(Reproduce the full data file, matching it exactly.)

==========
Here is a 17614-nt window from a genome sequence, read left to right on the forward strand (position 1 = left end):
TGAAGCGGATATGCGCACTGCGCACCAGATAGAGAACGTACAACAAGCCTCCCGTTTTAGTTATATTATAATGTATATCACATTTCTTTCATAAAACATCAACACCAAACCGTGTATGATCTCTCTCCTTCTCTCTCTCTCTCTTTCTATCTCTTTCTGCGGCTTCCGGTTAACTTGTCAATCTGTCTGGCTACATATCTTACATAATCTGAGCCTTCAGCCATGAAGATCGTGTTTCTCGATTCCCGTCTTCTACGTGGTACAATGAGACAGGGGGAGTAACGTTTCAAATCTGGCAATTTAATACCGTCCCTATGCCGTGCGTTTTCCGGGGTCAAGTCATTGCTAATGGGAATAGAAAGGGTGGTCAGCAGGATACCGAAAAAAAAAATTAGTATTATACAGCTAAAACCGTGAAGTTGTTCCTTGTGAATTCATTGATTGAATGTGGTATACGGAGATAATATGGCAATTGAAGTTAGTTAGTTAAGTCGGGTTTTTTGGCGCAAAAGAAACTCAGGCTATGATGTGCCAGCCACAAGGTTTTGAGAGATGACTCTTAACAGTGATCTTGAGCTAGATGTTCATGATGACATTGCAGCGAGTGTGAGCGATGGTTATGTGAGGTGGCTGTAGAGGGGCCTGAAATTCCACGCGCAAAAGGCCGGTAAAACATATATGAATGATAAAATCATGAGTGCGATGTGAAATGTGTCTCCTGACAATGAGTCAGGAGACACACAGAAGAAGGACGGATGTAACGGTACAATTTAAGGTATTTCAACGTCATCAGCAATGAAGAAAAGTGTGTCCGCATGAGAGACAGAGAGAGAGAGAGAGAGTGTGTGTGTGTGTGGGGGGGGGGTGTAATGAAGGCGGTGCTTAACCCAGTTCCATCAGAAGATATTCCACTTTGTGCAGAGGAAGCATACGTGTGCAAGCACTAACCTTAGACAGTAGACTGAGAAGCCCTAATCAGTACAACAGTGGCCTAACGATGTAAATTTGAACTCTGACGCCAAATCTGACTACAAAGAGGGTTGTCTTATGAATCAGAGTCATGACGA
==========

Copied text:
Here is a 17614-nt window from a genome sequence, read left to right on the forward strand (position 1 = left end):
TGAAGCGGATATGCGCACTGCGCACCAGATAGAGAACGTACAACAAGCCTCCCGTTTTAGTTATATTATAATGTATATCACATTTCTTTCATAAAACATCAACACCAAACCGTGTATGATCTCTCTCCTTCTCTCTCTCTCTCTTTCTATCTCTTTCTGCGGCTTCCGGTTAACTTGTCAATCTGTCTGGCTACATATCTTACATAATCTGAGCCTTCAGCCATGAAGATCGTGTTTCTCGATTCCCGTCTTCTACGTGGTACAATGAGACAGGGGGAGTAACGTTTCAAATCTGGCAATTTAATACCGTCCCTATGCCGTGCGTTTTCCGGGGTCAAGTCATTGCTAATGGGAATAGAAAGGGTGGTCAGCAGGATACCGAAAAAAAAAATTAGTATTATACAGCTAAAACCGTGAAGTTGTTCCTTGTGAATTCATTGATTGAATGTGGTATACGGAGATAATATGGCAATTGAAGTTAGTTAGTTAAGTCGGGTTTTTTGGCGCAAAAGAAACTCAGGCTATGATGTGCCAGCCACAAGGTTTTGAGAGATGACTCTTAACAGTGATCTTGAGCTAGATGTTCATGATGACATTGCAGCGAGTGTGAGCGATGGTTATGTGAGGTGGCTGTAGAGGGGCCTGAAATTCCACGCGCAAAAGGCCGGTAAAACATATATGAATGATAAAATCATGAGTGCGATGTGAAATGTGTCTCCTGACAATGAGTCAGGAGACACACAGAAGAAGGACGGATGTAACGGTACAATTTAAGGTATTTCAACGTCATCAGCAATGAAGAAAAGTGTGTCCGCATGAGAGACAGAGAGAGAGAGAGAGAGTGTGTGTGTGTGTGGGGGGGGGGTGTAATGAAGGCGGTGCTTAACCCAGTTCCATCAGAAGATATTCCACTTTGTGCAGAGGAAGCATACGTGTGCAAGCACTAACCTTAGACAGTAGACTGAGAAGCCCTAATCAGTACAACAGTGGCCTAACGATGTAAATTTGAACTCTGACGCCAAATCTGACTACAAAGAGGGTTGTCTTATGAATCAGAGTCATGACGA